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November 16, 2006

goodbye for good.

So, this is how it ends... I would love to say that I leave this place with a sense of accomplishment. That all those commitments made nearly two years ago have become a reality. I would love to say that while I am sad to go, I feel sure that great and earnest work will continue after I leave and this place will strengthen itself. I would love to say that.

But this is how it really ends... I am sitting alone, by choice, at a table in my house. There's no fan on and I can hear the mosquitoes circling my ankles. I'm drinking a long neck of Lion Beer, my third tonight. My scalp is itchy from the poor quality water that we have had for the last three months, the phone networks have been severed and I can't get a call through to anyone. I have just finished writing a final report detailing the number of displaced people currently in the district... 17 082 families. That's 63 467 people. I know that's just a number on a screen, but really think about how many people that is. For what it's worth, it is more people than were ever displaced in this district after the tsunami...

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This is an image from one of the last food distributions that I organized. When we planned for the distribution there were 400 families at the camp. While we were distributing food, buses escorted by the Army arrived filled with more people. They had traveled out of the LTTE controlled area where the army had shelled the camp where they were staying days earlier. It had taken them two days to arrive to the camp where we were distributing, and by the time they arrived we had no food left to give them. Many of the men had been detained at the checkpoints along the way. No one had eaten since the day before and they had limited water. The women were wailing and filling containers with water from the tanks at the camp. Children wandered off into the camp to find other children to play with. The men sat on haunch legs in groups in the sand beside the bus, smoked cigarettes and looked off into the distance. The soldiers reclined beside their armored vehicles.

When the new bus loads of people arrived, those already in the school-cum-camp surged towards the buses rolling in along the roads, excited to see what was happening. The swell of people was sickening. Before I realized that new people were arriving and everyone was just curious to see what was happening, I just saw the armored vehicles and soldiers and the guns and I felt sick with the thought that something bad was going to happen.

It made remember a time nearly two years ago when I sat in a similar camp. I remember vomiting in the bushes, dehydrated, my jeans and underpants wet and humid and wondering what the fuck had just happened. Locals around me were saying the whole world was under water, and I had no reason not to believe them. The young Buddhist Monks were catching fire flies and pulling the legs of baby goats. We met another Australian looking for her mother who was later found dead under a frangipani tree. I sat on the grass as the light of the day faded and waited, for something. Throughout the night, a ripple of rumour and fear would spread through the crowd every few hours until the whole temple was surging and screaming to run to higher ground because another wave was coming.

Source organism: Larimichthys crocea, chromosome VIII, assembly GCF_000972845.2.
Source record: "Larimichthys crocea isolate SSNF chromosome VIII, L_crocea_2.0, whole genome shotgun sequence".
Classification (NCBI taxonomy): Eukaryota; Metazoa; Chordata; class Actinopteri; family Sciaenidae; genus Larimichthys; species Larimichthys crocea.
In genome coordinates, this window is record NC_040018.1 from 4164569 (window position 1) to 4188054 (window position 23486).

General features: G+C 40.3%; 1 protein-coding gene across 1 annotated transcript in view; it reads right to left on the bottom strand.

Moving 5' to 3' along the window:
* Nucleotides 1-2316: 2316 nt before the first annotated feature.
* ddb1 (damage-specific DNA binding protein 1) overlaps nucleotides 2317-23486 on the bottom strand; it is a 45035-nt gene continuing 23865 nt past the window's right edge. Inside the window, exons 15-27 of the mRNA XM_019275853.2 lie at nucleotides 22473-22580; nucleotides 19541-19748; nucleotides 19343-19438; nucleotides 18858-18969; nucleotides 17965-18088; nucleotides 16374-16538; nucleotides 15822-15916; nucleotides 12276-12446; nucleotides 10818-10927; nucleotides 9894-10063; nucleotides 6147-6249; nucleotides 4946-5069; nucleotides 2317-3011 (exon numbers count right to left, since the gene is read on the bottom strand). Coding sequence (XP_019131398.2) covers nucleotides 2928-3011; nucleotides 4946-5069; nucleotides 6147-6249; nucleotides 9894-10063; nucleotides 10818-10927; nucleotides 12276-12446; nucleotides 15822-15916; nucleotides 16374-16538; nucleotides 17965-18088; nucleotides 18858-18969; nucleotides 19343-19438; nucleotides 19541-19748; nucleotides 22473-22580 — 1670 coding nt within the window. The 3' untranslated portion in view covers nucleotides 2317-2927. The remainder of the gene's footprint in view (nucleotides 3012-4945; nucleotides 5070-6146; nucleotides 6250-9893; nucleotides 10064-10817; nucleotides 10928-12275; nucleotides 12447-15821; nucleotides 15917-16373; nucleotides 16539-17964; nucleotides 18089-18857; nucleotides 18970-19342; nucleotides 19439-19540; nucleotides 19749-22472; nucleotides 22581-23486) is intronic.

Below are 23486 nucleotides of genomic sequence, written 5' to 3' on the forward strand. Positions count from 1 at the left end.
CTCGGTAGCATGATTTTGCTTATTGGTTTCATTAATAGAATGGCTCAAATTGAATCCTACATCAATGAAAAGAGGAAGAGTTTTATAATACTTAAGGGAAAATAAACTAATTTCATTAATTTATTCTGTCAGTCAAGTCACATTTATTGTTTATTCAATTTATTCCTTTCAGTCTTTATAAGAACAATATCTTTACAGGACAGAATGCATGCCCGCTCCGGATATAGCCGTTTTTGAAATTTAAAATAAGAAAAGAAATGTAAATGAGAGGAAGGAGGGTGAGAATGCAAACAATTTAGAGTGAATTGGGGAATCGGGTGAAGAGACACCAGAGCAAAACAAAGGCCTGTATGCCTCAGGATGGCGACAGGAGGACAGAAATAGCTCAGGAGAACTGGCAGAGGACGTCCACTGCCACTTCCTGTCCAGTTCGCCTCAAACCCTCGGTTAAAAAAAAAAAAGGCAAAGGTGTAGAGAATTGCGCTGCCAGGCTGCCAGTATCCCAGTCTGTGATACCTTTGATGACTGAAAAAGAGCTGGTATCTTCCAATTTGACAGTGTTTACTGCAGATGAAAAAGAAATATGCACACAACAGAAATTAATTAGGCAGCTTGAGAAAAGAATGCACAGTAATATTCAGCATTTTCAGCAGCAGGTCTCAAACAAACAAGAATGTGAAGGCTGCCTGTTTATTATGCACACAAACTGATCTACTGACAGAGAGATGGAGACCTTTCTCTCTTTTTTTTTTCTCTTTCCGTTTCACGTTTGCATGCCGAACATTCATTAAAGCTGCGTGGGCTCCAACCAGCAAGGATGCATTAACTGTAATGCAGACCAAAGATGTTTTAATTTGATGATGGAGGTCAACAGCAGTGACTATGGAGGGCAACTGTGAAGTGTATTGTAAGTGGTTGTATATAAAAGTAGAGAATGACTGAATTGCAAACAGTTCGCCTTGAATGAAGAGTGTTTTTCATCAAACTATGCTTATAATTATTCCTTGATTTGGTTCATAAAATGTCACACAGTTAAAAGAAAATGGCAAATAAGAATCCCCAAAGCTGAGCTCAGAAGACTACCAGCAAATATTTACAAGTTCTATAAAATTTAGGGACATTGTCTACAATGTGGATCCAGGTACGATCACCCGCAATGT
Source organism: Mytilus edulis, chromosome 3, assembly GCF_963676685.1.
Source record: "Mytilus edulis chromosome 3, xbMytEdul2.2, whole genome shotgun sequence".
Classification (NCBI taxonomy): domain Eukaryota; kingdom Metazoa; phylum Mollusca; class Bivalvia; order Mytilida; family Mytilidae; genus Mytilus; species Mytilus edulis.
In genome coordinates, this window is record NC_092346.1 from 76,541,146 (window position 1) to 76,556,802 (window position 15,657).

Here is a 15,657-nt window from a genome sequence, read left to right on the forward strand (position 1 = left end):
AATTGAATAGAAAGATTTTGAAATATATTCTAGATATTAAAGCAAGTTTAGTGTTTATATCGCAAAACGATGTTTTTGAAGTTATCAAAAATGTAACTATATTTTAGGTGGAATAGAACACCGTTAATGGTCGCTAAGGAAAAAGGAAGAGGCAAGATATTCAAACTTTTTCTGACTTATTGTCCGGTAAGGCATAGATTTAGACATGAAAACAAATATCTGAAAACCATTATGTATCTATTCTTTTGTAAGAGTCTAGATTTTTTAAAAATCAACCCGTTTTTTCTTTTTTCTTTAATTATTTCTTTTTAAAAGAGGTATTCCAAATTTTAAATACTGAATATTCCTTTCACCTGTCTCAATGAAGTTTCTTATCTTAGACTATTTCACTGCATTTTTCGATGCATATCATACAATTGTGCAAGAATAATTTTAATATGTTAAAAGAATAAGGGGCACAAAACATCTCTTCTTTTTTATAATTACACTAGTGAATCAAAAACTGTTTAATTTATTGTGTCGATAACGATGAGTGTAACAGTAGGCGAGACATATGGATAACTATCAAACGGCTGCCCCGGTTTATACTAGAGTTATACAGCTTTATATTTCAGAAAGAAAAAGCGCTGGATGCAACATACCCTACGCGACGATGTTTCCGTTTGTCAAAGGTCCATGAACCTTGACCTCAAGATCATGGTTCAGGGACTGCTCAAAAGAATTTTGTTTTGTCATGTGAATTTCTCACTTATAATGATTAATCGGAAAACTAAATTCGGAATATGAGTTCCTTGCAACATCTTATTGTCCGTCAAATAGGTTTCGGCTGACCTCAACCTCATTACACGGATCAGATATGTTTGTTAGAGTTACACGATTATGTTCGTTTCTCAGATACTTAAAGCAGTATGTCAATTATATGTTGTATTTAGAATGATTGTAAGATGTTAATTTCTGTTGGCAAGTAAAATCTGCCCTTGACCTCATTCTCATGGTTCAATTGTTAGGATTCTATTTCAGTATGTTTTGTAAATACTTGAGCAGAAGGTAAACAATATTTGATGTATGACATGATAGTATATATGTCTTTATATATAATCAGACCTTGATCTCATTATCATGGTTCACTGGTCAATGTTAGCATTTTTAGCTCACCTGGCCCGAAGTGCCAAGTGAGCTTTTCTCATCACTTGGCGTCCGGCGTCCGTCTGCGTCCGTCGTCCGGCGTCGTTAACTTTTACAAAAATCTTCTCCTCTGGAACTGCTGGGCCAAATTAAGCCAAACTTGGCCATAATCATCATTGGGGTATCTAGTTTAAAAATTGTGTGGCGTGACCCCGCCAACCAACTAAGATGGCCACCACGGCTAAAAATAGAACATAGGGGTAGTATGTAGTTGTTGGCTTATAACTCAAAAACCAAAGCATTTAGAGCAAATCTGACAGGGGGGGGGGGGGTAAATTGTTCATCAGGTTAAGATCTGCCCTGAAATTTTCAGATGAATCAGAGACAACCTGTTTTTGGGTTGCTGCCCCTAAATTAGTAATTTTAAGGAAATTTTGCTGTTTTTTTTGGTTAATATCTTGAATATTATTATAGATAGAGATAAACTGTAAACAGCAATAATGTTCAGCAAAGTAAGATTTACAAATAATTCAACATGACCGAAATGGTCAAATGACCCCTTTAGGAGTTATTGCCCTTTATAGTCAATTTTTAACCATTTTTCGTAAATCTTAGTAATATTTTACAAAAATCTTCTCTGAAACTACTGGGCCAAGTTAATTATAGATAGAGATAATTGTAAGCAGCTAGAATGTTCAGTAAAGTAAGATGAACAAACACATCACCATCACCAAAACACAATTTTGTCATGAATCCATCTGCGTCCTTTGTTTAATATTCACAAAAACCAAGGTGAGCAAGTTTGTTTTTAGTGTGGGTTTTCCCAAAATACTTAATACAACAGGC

I also remember I had hope after that though. I don't have to dig deep to find images of that day to keep me awake at night, but there was a real sense of optimism around that time. The cease fire agreement was intact, there was an unprecedented response from the international community and on the ground there was enthusiasm and determination to respond the situation. There was even some hope this natural disaster would act as a catalyst for lasting peace.

But now this place is bleak and morbid. Some of our tsunami programs may never finish due to the conflict, or worse still have been destroyed by shelling or gun fire. Our field workers are being abducted by both parties faster than we can retrieve them. And there are so many restrictions on movement throughout the district for NGOs its getting impossible to access displaced people.

Some of my staff ask me why the world doesn't do anything. I don't have the heart to tell them that for most people, Sri Lanka is just another poor country with a war. If they really want international attention they'll have to pull something better than Darfur or Israel-Palestine. And even then I'm not sure that people will pause long enough from their after-school-hobby of navel-gazing to give a fuck.

I would love to say that by the time I got to the end of writing this I would have found some positives to balance this diatribe, but I can't. In all honesty, I have been profoundly and irrevocably changed by this place. And I would love to say that those changes come in the form of some neat tattoo or cute boy that I will take home and have forever and ever, but I can't. I am leaving completely broken, shattered and full of despair, but not as much as this country and its people.

Posted by catherine at November 16, 2006 11:12 AM

Comments

Catherine, a friend of mine stumbled upon your heartfelt blogg... we have both had 'terrible' days over the last week and now realise (not for knowing already) that these days are nothing compared to yours. Have comfort in knowing that some of us 'do give a fuck' and wish that we were not so consumed by things less important..

Posted by: mandy at November 16, 2006 2:19 PM

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